1. The first rule of family get-togethers: Do Not Let Fear Of A Family Squabble Turn You Into A Doormat! Nothing in the rules of etiquette require you to suffer abuse in silence. Rather, the rules of etiquette might be equated to verbal judo. Roughly translated, judo means “the gentle way.” The “gentle way,” though does not mean that the judo practitioner rolls up into a ball when physically confronted — it means that the confronter gets his tail whipped in a graceful manner. What does this mean for you?

      2. Assert yourself. Tell Linda (your cousin) that she can accept the new grandmother in law and all of her attitude, but that you will not put up with it. Set expectations. If you have to, you might volunteer to speak with Gail yourself. This way you can be sure that Gail gets the message you want delivered. You can (and should) deliver the message nicely. But there should be no confusion at the end of the day as to how she’s expected to behave at your house.

      3. After you’ve delivered the message, there’s a chance Gail will accept your invitation to join for Christmas Eve dinner, but respond with passive aggressive comments all night. Call them out. So if Gail says “Who do I have to sleep with to get some coffee around here,” you can respond “Oh, I’m sorry, Gail. I didn’t realize you wanted some. If you ask nicely, I’ll be happy to make a pot.” Or . . . well . . . you get the idea. Bottom line is that it is your house and your rules.

      4. Don’t let Linda blackmail you with a “family fall out.” If someone physically threatened you, would you accede to the threat or would you call the police? If you would not accede to a threat of physical violence, why would you accede to a threat of emotional violence?

      Good luck.

  2. Alicia

    Your mother in law, you and your husband have a few polite options. You should all discuss them and as the three of you are the hosts should agree which option is the one you are going with and all happy with.
    1. Do not invite her. When Bert or Sarah asks if she may come say you are very sorry but no she is not invited. Stand your ground politely but firmly. Now what that could easy mean is that that Bert, Sarah and Gail all do not attend as it is possible that Bert and Sarah will be unable to attend if Gail is not hosted.

    2. Invite her. Invite her and let Bert and Sarah know that she is invited. All of you be kind and gracious hosts. Behave to her in a cordial and polite manner. If she tries to steal a gift then be polite but firm and explain that oh she must be mistaken as that is not the rules of the gift exchange. Be polite but treat her like an invited guest not an uninvited guest.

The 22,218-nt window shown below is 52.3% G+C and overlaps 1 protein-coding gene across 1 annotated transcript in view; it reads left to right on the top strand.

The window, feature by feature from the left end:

Basically you three need to determine if tolerating this boor is a kindness you are willing to do for Bert and Sarah. Either do it willingly and cheerfully or say no. I would not put linda in the middle as if Bert and Sarah are old enough to be getting married they are in charge of their own invites and manners.

    • Mary

      Thank you very much for your advice Alicia. Because this is such a long standing tradition, invites are not sent. Gail simply arrives with the others because, since she was here once, it is assumed she is welcome every year. I will have to sit down with my husband and mother-in-law and discuss.

  3. Mary

    My apologies for posting this twice – it said it was a duplicate (which I knew it wasn’t), so I tried my daughter’s name instead.

  4. Joyce

    I am married to an american, I’m from overseas. In my home country we don’t really send thank you cards for anything, so I’m not sure when should I or should I not send thank you cards. We have a little baby girl, and last year was her first christmas. We got lots of presents, and all of them where sent by mail, since we live far from all my husband’s family. I have come to realize that I should have sent thank you cards, but I didn’t. I’ll make sure I send thank you cards this year, but should I say something about last year? or just let it slide..

    • Elizabeth

      At this point, I don’t know what is to be gained by mentioning something that happened over a year ago. The best thing to do is simply to thank people going forward. Just out of curiosity – how do you let people know that you received a gift (if sent in the mail) and express gratitude for it, if not via thank-you note? If you called them or emailed your thanks, that would be acceptable too.

  5. Bee

    Hello everyone,
    I have a bit of a dilemma that I hope someone can guide me on.
    I have been seeing a wonderful man for ten months now and we are very happy and in it for the long haul.